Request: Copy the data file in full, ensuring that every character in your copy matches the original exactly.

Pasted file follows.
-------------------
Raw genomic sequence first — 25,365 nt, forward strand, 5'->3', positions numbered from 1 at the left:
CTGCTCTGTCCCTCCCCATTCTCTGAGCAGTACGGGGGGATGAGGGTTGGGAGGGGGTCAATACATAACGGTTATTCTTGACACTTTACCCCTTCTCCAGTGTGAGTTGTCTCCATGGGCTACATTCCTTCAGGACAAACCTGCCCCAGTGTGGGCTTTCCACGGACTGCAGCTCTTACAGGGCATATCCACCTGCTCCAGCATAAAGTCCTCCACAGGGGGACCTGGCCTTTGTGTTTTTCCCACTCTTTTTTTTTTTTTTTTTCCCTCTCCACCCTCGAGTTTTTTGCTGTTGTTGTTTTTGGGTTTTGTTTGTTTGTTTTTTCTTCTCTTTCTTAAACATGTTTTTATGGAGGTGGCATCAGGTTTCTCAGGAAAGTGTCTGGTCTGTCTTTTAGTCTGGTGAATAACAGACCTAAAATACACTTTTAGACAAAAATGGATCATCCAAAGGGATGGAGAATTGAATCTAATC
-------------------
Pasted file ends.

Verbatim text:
Raw genomic sequence first — 25,365 nt, forward strand, 5'->3', positions numbered from 1 at the left:
CTGCTCTGTCCCTCCCCATTCTCTGAGCAGTACGGGGGGATGAGGGTTGGGAGGGGGTCAATACATAACGGTTATTCTTGACACTTTACCCCTTCTCCAGTGTGAGTTGTCTCCATGGGCTACATTCCTTCAGGACAAACCTGCCCCAGTGTGGGCTTTCCACGGACTGCAGCTCTTACAGGGCATATCCACCTGCTCCAGCATAAAGTCCTCCACAGGGGGACCTGGCCTTTGTGTTTTTCCCACTCTTTTTTTTTTTTTTTTTCCCTCTCCACCCTCGAGTTTTTTGCTGTTGTTGTTTTTGGGTTTTGTTTGTTTGTTTTTTCTTCTCTTTCTTAAACATGTTTTTATGGAGGTGGCATCAGGTTTCTCAGGAAAGTGTCTGGTCTGTCTTTTAGTCTGGTGAATAACAGACCTAAAATACACTTTTAGACAAAAATGGATCATCCAAAGGGATGGAGAATTGAATCTAATC